If your child is prepared for the hospitalization and the surgery, the adaptation to the hospital and the healing process are more likely to be faster and easier. You know your child better than any member of the medical staff and only you can comfort him or her in a difficult situation like no
So, what can you do?
Before you start a conversation with your child about the upcoming or current treatment, ask your doctors all you need about your child's condition, the hospital conditions, the stages and a course of treatment. The better you know what is happening in the hospital, the easier it is to
support the child.
It is necessary to make the child know what to expect from the upcoming treatment. Assure him that he won’t stay in the hospital alone. Tell him that you or other family members will be with him all the time, which the treating surgeon is going to allow. In your absence, he will be taken care of by the medical staff, whom he will meet in advance.
Stay with your child as long as possible. He needs you more than ever. Talk, play, maintain body contact like holding hands or hugging.
Encourage your child to ask questions. If you do not know the answer to his question, it is better to admit it honestly and promise to ask the doctor.
The child can keep a "diary of stay in the hospital", where the child could write himself or with your help, describing everything happening around. If the child is still small, he can draw, paint, make easy crafts.
Let your child openly express his feelings. It may be fear, anxiety, anger, or something else. Be patient, do not scold him for his "indecent" behavior. Children are not able to control their emotions, especially in such a difficult situation. Do not be ashamed of your child, if he is naughty or goes off into hysterics. The medical staff has an extensive experience of working with children and understands how hard it is now for your child and you.
If the child is aggressive, find a way to direct his anger into a more peaceful course: play a game of “war”, draw monsters, inflate balloons with "the force of his anger", beat the pillow. You cannot forbid him to feel what he feels, but you can help him express it safely.
Do not say phrases like "Boys do not cry"; or "Good girls do not behave like this"; – they sound repulsive and false. Recognize the right of the child to tears and try to console him.
Whatever procedures are ahead, find the clear words to explain what is happening to your child. Try to maintain the child’s positive mood, but do not lie. For example, never say that it won’t hurt in a situation where the pain is inevitable. It is better to say: "It will be painful, you need to be patient and the pain will pass. You can do this. I'll be with you";. Do not promise a rapid recovery and discharge, if the healing process is going to be long.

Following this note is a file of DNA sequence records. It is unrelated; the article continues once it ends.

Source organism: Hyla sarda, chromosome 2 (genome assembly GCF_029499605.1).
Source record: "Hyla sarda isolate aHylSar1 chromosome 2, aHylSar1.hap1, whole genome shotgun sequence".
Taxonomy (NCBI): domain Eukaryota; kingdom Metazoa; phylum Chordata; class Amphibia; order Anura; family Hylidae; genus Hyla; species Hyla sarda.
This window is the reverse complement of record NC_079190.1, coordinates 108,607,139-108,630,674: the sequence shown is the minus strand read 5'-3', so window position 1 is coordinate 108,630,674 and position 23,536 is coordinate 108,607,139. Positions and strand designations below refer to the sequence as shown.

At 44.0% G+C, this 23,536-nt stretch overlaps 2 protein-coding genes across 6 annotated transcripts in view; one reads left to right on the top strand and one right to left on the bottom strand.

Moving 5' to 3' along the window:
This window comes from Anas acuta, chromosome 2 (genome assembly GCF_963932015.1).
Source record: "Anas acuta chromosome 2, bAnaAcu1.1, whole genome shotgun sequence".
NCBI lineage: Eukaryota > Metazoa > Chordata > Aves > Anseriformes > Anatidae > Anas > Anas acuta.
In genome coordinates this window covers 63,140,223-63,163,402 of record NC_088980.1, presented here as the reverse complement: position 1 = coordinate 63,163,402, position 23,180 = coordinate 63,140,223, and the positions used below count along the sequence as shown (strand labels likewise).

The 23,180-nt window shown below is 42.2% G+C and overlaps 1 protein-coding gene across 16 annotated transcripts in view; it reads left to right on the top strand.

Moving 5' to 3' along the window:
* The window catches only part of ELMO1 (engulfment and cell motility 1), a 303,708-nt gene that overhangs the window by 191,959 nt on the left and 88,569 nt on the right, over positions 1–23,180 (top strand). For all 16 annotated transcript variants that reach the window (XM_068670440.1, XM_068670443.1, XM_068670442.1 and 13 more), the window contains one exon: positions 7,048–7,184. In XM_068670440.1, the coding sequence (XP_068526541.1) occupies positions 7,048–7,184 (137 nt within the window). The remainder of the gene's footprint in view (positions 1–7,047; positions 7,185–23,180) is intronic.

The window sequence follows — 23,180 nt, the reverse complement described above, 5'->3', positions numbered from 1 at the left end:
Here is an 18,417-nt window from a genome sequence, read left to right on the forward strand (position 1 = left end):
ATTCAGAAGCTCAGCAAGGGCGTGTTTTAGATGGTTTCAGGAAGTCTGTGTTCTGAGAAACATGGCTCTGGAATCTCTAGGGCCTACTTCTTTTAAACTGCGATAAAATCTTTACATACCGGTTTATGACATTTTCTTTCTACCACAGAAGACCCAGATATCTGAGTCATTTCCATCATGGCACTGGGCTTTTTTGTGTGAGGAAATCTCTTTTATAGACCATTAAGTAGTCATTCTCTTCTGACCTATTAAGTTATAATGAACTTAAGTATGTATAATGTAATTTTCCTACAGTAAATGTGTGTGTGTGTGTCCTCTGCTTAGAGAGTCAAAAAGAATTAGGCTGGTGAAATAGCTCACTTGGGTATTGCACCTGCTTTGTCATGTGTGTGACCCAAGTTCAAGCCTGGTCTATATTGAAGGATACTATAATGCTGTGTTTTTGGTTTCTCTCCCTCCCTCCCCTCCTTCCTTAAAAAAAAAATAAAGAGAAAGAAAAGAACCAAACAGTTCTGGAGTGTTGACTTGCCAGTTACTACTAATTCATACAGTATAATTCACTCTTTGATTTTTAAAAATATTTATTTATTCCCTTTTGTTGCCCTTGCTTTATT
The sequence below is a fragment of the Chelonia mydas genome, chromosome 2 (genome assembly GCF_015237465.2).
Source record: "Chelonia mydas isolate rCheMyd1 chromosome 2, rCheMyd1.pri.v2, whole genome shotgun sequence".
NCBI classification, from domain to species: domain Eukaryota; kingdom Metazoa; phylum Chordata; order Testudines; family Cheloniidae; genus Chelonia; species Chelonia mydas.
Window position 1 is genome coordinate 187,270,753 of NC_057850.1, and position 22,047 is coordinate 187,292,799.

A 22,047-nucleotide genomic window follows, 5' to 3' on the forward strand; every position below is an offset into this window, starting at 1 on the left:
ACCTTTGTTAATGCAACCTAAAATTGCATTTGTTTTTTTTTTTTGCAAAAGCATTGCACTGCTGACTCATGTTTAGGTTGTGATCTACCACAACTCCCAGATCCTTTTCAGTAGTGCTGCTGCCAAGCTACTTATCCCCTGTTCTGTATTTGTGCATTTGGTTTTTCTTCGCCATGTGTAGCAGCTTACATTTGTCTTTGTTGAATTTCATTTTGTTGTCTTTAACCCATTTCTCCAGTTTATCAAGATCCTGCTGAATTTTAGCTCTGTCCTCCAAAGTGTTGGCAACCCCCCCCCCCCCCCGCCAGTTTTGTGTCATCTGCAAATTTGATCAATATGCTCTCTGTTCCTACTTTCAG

Keep calm. Your child unmistakably reads all your emotions and feelings, and they can scare him even more than what is happening in the hospital. To reduce your own anxiety, ask your doctor all the necessary questions, trust him. Your faith will transfer to your child. If you cannot manage your emotions, and you have questions related to your psychological condition, consult a psychologist.
Accept any child's feelings about what is happening. Instead of banning emotions, it is better to try to understand what is behind them and discuss it with your child. Children often do not understand what is happening and why; they recall horrorstories about hospitals or their negative experience of hospitalization. They may be afraid of pain and even the death. As long as you do not talk about it with your child, the fear won’t disappear. If the child still does not speak, use the help of toys and drawing. Tell your child a fairytale about a book character who got into the hospital, what happened to him there, and how he coped with everything.
With a small child, play a “hospital” game. Take a doll or another toy, mime blood testing, injections, the surgery and other medical manipulations, use a toy stethoscope. During the game, explain to the child what is happening and why. After the discharge, do not try to forget about the hospital. If the child returns to the subject, he needs time to mentally digest what happened to him.
Try to take care of yourself. Find time for sleep and a proper nutrition. Engage other family members and friends to help. Your physical and emotional state is passed to your child. If you do not cope with the situation emotionally, or if the mental state of your child worries you, contact a psychologist who works in the unit. You can find it out from your doctor.